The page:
A new study from Boston-based Financial Research Corp. confirms what many in the industry have suspected for a few years now: The world of wholesalers is about to change dramatically.
The study, which looks at the effects of the mutual fund scandals on the brokerage industry, gives a preview of the possible results of new regulation. Some of its findings have already entered the realm of popular wisdom—the likelihood of increased disclosure of fees to clients, for instance.
But the report breaks some new ground in what it has to say about wholesalers. Specifically, the study shows that as companies develop better metrics to track wholesalers and their costs, the business will change from one of personal relationships to one of streamlined efficiency.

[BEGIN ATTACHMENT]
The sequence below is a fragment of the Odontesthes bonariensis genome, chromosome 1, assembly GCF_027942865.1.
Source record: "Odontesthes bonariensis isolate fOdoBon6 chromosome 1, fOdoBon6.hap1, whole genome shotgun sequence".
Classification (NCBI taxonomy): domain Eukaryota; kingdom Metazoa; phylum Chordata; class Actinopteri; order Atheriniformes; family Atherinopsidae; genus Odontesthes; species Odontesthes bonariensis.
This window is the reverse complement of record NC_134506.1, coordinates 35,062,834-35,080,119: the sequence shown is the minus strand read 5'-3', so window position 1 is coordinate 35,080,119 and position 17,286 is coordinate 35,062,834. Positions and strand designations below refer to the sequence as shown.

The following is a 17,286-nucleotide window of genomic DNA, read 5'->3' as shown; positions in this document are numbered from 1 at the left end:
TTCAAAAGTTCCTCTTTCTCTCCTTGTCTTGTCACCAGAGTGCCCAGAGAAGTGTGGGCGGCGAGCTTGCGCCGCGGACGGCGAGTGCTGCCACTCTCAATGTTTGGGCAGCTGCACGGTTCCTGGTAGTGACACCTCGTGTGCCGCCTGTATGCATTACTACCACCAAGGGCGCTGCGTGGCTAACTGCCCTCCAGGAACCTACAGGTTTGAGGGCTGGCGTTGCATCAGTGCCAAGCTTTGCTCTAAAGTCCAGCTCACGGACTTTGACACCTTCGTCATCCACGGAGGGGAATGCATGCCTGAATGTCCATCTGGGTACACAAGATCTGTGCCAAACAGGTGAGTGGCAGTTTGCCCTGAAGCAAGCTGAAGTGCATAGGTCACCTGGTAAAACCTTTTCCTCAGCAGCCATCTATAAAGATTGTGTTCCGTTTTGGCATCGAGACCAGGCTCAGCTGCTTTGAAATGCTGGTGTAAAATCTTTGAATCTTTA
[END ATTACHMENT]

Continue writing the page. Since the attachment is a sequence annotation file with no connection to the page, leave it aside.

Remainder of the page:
“It’s all about the segmentation of resources,” says Art MacPherson, an editor at FRC and co-writer of the study. “People are realizing that you can get real quantitative analysis of how effective a wholesaler is.”
The study references the old 80-20 rule, with the idea that with improved monitoring, wholesalers will have to concentrate their efforts on the relationships that matter, leaving the middle ground to others.
That’s not to say that personal relationships will cease to be important to wholesalers. It’s just that the indulgences they might have gotten away with in a less-efficient market will be eliminated, thanks to technological advances in monitoring their costs and general cost-cutting and watchdogging. And, MacPherson says, that might not be such a bad thing.
“It’s like when people switched from typewriters to computers, and some people never made the move,” MacPherson says. “And others said, ‘Hey, this is much better.’ More information is always better, and the days of driving miles to see clients that aren’t bringing in much money are soon to be over.”